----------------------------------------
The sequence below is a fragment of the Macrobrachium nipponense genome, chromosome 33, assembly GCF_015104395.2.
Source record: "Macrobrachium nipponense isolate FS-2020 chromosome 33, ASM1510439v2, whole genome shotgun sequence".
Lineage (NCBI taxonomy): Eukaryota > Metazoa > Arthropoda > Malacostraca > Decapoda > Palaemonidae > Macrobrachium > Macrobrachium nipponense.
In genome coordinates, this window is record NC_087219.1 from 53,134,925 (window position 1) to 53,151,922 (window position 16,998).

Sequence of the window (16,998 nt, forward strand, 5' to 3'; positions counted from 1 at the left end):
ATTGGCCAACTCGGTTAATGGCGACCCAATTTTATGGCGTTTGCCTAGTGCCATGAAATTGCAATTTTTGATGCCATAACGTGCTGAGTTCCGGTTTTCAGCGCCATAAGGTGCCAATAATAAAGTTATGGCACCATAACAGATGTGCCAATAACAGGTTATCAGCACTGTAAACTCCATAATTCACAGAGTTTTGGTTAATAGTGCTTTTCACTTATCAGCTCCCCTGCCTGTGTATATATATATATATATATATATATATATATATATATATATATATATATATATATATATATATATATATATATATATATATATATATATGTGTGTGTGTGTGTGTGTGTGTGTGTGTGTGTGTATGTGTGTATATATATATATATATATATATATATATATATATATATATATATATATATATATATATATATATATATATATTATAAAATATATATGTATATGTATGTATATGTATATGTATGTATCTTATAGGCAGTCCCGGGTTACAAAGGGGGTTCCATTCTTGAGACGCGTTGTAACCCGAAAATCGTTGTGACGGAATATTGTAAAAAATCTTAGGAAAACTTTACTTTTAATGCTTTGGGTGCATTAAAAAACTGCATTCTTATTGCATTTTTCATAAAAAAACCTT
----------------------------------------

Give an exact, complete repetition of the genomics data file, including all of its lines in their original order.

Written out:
The sequence below is a fragment of the Macrobrachium nipponense genome, chromosome 33, assembly GCF_015104395.2.
Source record: "Macrobrachium nipponense isolate FS-2020 chromosome 33, ASM1510439v2, whole genome shotgun sequence".
Lineage (NCBI taxonomy): Eukaryota > Metazoa > Arthropoda > Malacostraca > Decapoda > Palaemonidae > Macrobrachium > Macrobrachium nipponense.
In genome coordinates, this window is record NC_087219.1 from 53,134,925 (window position 1) to 53,151,922 (window position 16,998).

Sequence of the window (16,998 nt, forward strand, 5' to 3'; positions counted from 1 at the left end):
ATTGGCCAACTCGGTTAATGGCGACCCAATTTTATGGCGTTTGCCTAGTGCCATGAAATTGCAATTTTTGATGCCATAACGTGCTGAGTTCCGGTTTTCAGCGCCATAAGGTGCCAATAATAAAGTTATGGCACCATAACAGATGTGCCAATAACAGGTTATCAGCACTGTAAACTCCATAATTCACAGAGTTTTGGTTAATAGTGCTTTTCACTTATCAGCTCCCCTGCCTGTGTATATATATATATATATATATATATATATATATATATATATATATATATATATATATATATATATATATATATATATATATATATATATGTGTGTGTGTGTGTGTGTGTGTGTGTGTGTGTGTATGTGTGTATATATATATATATATATATATATATATATATATATATATATATATATATATATATATATATATATATATATTATAAAATATATATGTATATGTATGTATATGTATATGTATGTATCTTATAGGCAGTCCCGGGTTACAAAGGGGGTTCCATTCTTGAGACGCGTTGTAACCCGAAAATCGTTGTGACGGAATATTGTAAAAAATCTTAGGAAAACTTTACTTTTAATGCTTTGGGTGCATTAAAAAACTGCATTCTTATTGCATTTTTCATAAAAAAACCTT